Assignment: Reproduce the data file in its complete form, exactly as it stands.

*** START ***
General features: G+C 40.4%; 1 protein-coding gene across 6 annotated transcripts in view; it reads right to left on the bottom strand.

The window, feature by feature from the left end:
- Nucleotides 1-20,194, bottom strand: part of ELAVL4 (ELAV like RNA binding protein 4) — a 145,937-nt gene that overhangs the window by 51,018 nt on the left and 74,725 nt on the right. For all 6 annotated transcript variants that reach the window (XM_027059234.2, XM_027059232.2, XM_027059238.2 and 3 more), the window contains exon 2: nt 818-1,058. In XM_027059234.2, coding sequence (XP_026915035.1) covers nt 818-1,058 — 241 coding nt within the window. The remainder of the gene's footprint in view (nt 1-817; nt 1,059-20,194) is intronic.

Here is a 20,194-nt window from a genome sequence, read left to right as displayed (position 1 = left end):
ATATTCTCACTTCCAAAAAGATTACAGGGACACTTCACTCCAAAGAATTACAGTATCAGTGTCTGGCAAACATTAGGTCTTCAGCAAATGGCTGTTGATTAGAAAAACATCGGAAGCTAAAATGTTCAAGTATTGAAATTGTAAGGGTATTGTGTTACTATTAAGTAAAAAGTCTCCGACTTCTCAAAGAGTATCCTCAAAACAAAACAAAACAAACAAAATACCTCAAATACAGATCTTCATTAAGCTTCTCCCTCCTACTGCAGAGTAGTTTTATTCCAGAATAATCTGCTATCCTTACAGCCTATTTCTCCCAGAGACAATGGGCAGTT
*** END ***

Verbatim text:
General features: G+C 40.4%; 1 protein-coding gene across 6 annotated transcripts in view; it reads right to left on the bottom strand.

The window, feature by feature from the left end:
- Nucleotides 1-20,194, bottom strand: part of ELAVL4 (ELAV like RNA binding protein 4) — a 145,937-nt gene that overhangs the window by 51,018 nt on the left and 74,725 nt on the right. For all 6 annotated transcript variants that reach the window (XM_027059234.2, XM_027059232.2, XM_027059238.2 and 3 more), the window contains exon 2: nt 818-1,058. In XM_027059234.2, coding sequence (XP_026915035.1) covers nt 818-1,058 — 241 coding nt within the window. The remainder of the gene's footprint in view (nt 1-817; nt 1,059-20,194) is intronic.

Here is a 20,194-nt window from a genome sequence, read left to right as displayed (position 1 = left end):
ATATTCTCACTTCCAAAAAGATTACAGGGACACTTCACTCCAAAGAATTACAGTATCAGTGTCTGGCAAACATTAGGTCTTCAGCAAATGGCTGTTGATTAGAAAAACATCGGAAGCTAAAATGTTCAAGTATTGAAATTGTAAGGGTATTGTGTTACTATTAAGTAAAAAGTCTCCGACTTCTCAAAGAGTATCCTCAAAACAAAACAAAACAAACAAAATACCTCAAATACAGATCTTCATTAAGCTTCTCCCTCCTACTGCAGAGTAGTTTTATTCCAGAATAATCTGCTATCCTTACAGCCTATTTCTCCCAGAGACAATGGGCAGTT